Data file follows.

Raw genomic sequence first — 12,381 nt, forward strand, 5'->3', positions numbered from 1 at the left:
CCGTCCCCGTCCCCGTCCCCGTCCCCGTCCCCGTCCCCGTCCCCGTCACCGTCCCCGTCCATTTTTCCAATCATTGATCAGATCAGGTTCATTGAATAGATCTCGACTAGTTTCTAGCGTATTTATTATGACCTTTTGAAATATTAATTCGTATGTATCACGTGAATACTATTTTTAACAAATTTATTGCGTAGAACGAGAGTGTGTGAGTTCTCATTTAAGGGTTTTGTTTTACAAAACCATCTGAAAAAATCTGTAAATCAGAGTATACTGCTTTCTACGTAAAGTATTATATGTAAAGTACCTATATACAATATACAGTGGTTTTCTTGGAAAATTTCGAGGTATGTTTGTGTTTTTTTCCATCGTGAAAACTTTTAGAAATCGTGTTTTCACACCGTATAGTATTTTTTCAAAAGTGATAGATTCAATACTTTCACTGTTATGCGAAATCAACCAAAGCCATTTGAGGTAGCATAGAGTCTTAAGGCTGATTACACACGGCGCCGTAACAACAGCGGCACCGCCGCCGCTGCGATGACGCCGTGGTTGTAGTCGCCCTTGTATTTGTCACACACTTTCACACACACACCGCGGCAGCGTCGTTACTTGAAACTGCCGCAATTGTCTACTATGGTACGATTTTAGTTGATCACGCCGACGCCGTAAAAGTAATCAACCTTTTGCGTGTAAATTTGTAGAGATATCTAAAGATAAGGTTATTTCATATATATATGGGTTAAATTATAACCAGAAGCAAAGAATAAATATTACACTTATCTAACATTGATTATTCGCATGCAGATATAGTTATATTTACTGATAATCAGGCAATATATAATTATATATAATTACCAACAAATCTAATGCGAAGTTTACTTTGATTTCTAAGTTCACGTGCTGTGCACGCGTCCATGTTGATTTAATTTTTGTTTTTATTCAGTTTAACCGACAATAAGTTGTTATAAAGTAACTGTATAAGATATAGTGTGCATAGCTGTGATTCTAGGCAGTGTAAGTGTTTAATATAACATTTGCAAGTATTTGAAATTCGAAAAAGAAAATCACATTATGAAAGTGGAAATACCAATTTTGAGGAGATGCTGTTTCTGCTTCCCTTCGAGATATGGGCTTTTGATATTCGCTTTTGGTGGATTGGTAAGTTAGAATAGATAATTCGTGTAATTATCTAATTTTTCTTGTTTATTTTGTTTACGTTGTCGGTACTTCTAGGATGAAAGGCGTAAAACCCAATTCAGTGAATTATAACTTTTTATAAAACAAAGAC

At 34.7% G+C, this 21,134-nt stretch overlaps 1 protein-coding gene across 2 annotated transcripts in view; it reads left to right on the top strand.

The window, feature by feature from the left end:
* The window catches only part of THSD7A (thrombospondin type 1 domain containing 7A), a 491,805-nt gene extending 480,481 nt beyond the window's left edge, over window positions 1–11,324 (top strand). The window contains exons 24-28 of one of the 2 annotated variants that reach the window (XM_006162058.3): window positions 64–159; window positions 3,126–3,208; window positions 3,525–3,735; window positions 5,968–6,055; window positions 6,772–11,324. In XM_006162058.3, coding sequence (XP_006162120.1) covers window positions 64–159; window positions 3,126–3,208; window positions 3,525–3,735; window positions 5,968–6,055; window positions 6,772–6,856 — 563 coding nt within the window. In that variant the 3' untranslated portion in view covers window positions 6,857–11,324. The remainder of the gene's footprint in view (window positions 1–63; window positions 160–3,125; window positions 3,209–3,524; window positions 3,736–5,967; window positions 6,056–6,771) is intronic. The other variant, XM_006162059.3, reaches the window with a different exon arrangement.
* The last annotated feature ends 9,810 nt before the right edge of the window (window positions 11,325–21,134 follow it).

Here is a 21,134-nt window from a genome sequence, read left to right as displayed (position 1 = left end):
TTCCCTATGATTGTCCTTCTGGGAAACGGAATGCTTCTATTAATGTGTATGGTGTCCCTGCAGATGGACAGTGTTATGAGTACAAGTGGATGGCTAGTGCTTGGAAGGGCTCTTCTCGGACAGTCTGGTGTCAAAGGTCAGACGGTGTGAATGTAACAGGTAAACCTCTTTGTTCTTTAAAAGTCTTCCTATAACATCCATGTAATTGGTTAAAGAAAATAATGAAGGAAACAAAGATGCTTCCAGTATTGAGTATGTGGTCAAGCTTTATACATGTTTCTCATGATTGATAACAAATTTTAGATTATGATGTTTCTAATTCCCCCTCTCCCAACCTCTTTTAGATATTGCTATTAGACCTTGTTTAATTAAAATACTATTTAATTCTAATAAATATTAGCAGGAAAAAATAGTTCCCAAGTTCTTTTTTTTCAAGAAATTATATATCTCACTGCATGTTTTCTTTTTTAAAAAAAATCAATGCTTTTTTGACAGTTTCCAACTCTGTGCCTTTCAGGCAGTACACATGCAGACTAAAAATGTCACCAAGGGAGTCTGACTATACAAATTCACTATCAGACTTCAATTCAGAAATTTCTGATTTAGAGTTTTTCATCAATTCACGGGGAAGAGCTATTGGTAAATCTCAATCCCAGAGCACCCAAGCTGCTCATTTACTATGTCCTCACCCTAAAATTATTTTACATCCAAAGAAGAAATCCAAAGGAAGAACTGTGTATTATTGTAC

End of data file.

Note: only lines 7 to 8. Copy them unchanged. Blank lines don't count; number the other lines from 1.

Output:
Here is a 21,134-nt window from a genome sequence, read left to right as displayed (position 1 = left end):
TTCCCTATGATTGTCCTTCTGGGAAACGGAATGCTTCTATTAATGTGTATGGTGTCCCTGCAGATGGACAGTGTTATGAGTACAAGTGGATGGCTAGTGCTTGGAAGGGCTCTTCTCGGACAGTCTGGTGTCAAAGGTCAGACGGTGTGAATGTAACAGGTAAACCTCTTTGTTCTTTAAAAGTCTTCCTATAACATCCATGTAATTGGTTAAAGAAAATAATGAAGGAAACAAAGATGCTTCCAGTATTGAGTATGTGGTCAAGCTTTATACATGTTTCTCATGATTGATAACAAATTTTAGATTATGATGTTTCTAATTCCCCCTCTCCCAACCTCTTTTAGATATTGCTATTAGACCTTGTTTAATTAAAATACTATTTAATTCTAATAAATATTAGCAGGAAAAAATAGTTCCCAAGTTCTTTTTTTTCAAGAAATTATATATCTCACTGCATGTTTTCTTTTTTAAAAAAAATCAATGCTTTTTTGACAGTTTCCAACTCTGTGCCTTTCAGGCAGTACACATGCAGACTAAAAATGTCACCAAGGGAGTCTGACTATACAAATTCACTATCAGACTTCAATTCAGAAATTTCTGATTTAGAGTTTTTCATCAATTCACGGGGAAGAGCTATTGGTAAATCTCAATCCCAGAGCACCCAAGCTGCTCATTTACTATGTCCTCACCCTAAAATTATTTTACATCCAAAGAAGAAATCCAAAGGAAGAACTGTGTATTATTGTAC